What with 2020 being, well, you know, awards ceremony organisers have had to rapidly rethink their events. We've seen various forms of online award bashes taking place in recent months. However, the Featured Artists Coalition and Music Managers Forum's upcoming Artist And Manager Awards have been totally transformed into a documentary film.

Directed by Raja Virdi, the film will premiere on YouTube on 28 Jan, featuring interviews with eight award winners. It will explore themes of creativity, resilience, adaptability and entrepreneurialism, while documenting the relationships between artists and their managers during the pandemic.

Two of those to appear in the film will be Skunk Anansie vocalist Skin and LJM's Leigh Johnson, who have just been announced as winners of the Pioneer Artist and Pioneer Manager awards respectively.

"The Artist & Manager Awards is the FAC and MMF's opportunity to salute excellence and innovation in our communities and to bring the industry together in celebration", says FAC CEO David Martin. "For obvious reasons, we can't do that physically right now, but arguably there's more reason than ever to document the experiences of artists and managers in what's been such a challenging and demanding year".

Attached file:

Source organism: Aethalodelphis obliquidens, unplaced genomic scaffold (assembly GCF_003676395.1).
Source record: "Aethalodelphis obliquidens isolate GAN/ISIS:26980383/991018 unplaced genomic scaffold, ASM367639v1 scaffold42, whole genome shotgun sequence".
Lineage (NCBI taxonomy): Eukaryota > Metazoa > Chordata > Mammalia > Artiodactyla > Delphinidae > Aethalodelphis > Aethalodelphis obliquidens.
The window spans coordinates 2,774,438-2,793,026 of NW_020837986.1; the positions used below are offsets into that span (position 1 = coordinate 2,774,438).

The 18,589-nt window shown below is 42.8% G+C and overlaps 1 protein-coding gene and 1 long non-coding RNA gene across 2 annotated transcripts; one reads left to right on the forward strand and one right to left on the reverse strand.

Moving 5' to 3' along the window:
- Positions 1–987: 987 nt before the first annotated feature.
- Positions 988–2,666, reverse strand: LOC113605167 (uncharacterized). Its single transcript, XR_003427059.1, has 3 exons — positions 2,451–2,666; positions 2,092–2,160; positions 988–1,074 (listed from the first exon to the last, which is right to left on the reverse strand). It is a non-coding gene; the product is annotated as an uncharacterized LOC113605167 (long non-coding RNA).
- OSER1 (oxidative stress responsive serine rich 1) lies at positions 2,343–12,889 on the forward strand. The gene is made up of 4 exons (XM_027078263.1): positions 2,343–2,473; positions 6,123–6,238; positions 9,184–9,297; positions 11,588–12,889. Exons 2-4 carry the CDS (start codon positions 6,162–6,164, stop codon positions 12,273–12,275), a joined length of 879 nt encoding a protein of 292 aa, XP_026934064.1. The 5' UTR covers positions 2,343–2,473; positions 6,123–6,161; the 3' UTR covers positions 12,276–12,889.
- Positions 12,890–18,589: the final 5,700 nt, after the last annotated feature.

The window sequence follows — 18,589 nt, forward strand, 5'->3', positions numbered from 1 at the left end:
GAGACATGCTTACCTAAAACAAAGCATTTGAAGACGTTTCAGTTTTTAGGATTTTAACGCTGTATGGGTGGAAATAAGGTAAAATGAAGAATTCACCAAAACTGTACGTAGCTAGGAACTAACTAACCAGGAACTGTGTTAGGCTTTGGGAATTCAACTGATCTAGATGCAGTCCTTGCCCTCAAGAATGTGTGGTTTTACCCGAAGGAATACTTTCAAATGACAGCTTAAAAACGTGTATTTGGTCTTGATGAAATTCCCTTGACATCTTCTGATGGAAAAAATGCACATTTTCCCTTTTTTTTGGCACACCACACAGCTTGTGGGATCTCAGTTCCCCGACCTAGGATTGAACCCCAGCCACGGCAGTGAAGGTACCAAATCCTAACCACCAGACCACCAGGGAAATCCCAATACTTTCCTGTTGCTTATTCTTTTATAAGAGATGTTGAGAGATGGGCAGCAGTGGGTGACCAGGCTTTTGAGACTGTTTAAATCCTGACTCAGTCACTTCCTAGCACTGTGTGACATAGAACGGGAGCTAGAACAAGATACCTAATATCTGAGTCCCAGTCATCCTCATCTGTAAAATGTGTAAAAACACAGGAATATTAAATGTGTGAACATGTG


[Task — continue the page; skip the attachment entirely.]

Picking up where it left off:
"We felt that a film was the best way to capture this", he goes on, "and we're truly honoured that Skin and Leigh have jointly accepted our Pioneer Awards. We look forward to revealing other winners in early 2021, before our premiere on 28 Jan".

MMF CEO Annabella Coldrick adds: "The pandemic has been traumatic, devastating and life-altering, but it has also brought home the value and importance of music. The aim with this film is to explore the relationships and the resilience behind that music, and to celebrate these stories through five award categories".

"The MMF and FAC would like to congratulate Skin and Leigh for their much-deserved Pioneer Awards, and also thank our director Raja Virdi, and our sponsors at PPL, Songtrust, Spotify and YouTube Music, for making this project possible".

The categories still to be announced are the Leading Artist and Manager Awards, Breakthrough Artist and Manager Awards, Entrepreneur Award and Innovation Award.



Grammy nominated Rüfüs Du Sol have expanded their relationship with Kobalt so to include neighbouring rights on the recordings side as well as their song rights. "Being able to extend our relationship with Rüfüs Du Sol, whom we currently publish, to include neighbouring rights is an exciting opportunity", says Kobalt's Simon Moor.

Warner Chappell has signed Alesso to one of those worldwide publishing deals. The DJ/producer is "very excited" about it. Arvid Frisk, Head Of A&R at Warner Chappell Scandinavia, is "THRILLED".